SENIOR STAFF WRITER
OUTSPOKEN Zimbabwe Divine Destiny Church leader Ancelimo Magaya says clerics must be frank with President Emmerson Mnangagwa as they push for an all-inclusive dialogue to end the country’s decades-long political and economic crises.
This comes as the Church, through the Zimbabwe Heads of Christian Denominations (ZHOCD), recently met Mnangagwa and MDC Alliance leader Nelson Chamisa separately in efforts to nudge them to the negotiating table.
In a statement yesterday, Magaya said the Church must speak truth to power if the country’s problems were to be resolved.
“We note with interest, a recent statement by … Mnangagwa that he met with church leaders under the auspices of Zimbabwe Heads of Christian Denominations.
“This engagement whose profile has somehow been kept at a low profile is nevertheless commendable. We are optimistic that the engagement was carried out in an atmosphere of sincerity and frankness. This carries true hope for the nation since ZHOCD is a more authentic representative of the broader church,” Magaya said.
He said ZHOCD as faithful representatives of the Church must be a bold voice that delivers uncompromised truth.
“Historical events in which the Church engaged the State in a similar manner has left more sorrow than joy for the broader Church and citizens alike, who trusted their Church leaders to speak the heart and mind of God to the powers that be.
“Where such dialogues sought to address injustices, in which government was implicated, the Church exhibited timidity and weakness as it inclined more to the persuasive-begging position, while government was boastful and arrogant. Instead of advising, the Church representatives ended up getting lectures on their role while they, in turn, started heaping praises and flattery on their intimidators (politicians), God forbid! In other instances, the Church even stooped so low and ended up begging for benefits from the government. What a mockery! In this case the Church did not seem to hold dialogue from the position of a powerful institution,” Magaya said.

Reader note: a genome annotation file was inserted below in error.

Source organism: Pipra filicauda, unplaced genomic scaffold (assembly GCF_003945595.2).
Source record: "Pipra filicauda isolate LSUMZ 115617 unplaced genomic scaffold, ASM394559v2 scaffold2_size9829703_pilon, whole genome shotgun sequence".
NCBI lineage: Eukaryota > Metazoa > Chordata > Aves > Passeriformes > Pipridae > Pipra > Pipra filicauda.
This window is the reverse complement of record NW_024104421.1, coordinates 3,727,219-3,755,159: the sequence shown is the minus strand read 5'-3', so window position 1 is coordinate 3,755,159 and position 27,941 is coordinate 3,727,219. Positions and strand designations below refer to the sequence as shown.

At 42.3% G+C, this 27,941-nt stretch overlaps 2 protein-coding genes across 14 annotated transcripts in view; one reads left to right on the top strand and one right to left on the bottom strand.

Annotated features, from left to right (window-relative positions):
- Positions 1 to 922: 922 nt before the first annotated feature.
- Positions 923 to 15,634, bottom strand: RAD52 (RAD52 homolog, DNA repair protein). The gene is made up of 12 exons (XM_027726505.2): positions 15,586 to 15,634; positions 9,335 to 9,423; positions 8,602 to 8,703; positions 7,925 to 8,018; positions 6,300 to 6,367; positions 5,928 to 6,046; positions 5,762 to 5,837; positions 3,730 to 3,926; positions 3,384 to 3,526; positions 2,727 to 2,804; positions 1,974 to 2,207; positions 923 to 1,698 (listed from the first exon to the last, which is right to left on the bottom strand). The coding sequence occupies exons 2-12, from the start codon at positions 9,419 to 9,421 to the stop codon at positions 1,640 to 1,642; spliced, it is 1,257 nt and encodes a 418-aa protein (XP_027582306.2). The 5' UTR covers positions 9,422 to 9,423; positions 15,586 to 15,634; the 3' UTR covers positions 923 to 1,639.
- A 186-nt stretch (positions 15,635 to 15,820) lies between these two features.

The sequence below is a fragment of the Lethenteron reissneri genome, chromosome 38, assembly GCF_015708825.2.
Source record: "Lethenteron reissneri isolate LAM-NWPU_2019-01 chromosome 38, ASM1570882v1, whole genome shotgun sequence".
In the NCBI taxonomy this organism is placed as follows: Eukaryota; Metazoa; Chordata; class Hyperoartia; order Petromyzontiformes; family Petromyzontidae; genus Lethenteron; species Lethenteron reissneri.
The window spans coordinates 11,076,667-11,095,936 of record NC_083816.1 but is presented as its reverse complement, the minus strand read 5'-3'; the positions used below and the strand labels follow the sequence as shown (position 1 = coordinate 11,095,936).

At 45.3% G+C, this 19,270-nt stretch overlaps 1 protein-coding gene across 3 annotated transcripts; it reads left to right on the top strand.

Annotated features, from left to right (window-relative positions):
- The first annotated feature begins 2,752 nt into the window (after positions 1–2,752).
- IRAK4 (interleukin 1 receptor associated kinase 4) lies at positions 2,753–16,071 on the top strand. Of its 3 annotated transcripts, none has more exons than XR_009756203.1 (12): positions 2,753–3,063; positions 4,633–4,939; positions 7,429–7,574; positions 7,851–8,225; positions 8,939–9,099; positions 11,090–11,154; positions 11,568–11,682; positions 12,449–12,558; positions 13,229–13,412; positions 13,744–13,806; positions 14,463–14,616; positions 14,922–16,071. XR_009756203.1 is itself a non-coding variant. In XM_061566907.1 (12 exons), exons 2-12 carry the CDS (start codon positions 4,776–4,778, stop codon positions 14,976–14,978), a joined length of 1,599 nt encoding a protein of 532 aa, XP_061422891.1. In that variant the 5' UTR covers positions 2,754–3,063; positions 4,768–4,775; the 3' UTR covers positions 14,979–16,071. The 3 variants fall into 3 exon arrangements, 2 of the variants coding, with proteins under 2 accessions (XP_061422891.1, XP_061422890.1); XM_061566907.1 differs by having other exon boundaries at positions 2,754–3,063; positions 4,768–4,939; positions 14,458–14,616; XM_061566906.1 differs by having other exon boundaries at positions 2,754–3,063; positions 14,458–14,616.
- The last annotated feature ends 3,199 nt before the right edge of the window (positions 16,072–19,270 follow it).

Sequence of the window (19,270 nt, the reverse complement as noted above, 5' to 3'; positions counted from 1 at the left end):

Mnangagwa recently told his ruling Zanu PF politburo that he had met the ZHOCD and Catholic bishops as part of his efforts to engage with key stakeholders in the country.
“Dialogue must be encouraged throughout all inceptions of our society in the spirit of constructive engagement, among others.
“This is the culture of the second republic, of national building … peace… harmony … unity and love as we develop the Zimbabwe we love,” Mnangagwa said then.
The meeting with clerics, especially the Catholic bishops, came after they had sharply criticised the government’s handling of the foiled July 31 mass protests.
In particular, the Catholic bishops’ letter in which they said “the march has not ended”, did not go down well by the government — which issued a strong warning against clerics dabbling in politics.
This comes as there is renewed hope that the much-needed and much-talked about national dialogue could happen soon.
Leading clerics have consistently said that they preferred locally-mediated national dialogue — further dismissing calls for a foreign mediator by the opposition and some civil society organisations.
Mnangagwa has also said emphatically that he would not seek outside help to foster national dialogue with the opposition and other key stakeholders in the country.
It also comes as South African President Cyril Ramaphosa and his ruling African National Congress (ANC) have been attempting to assist Zimbabwe to end its decades-long political and economic crises.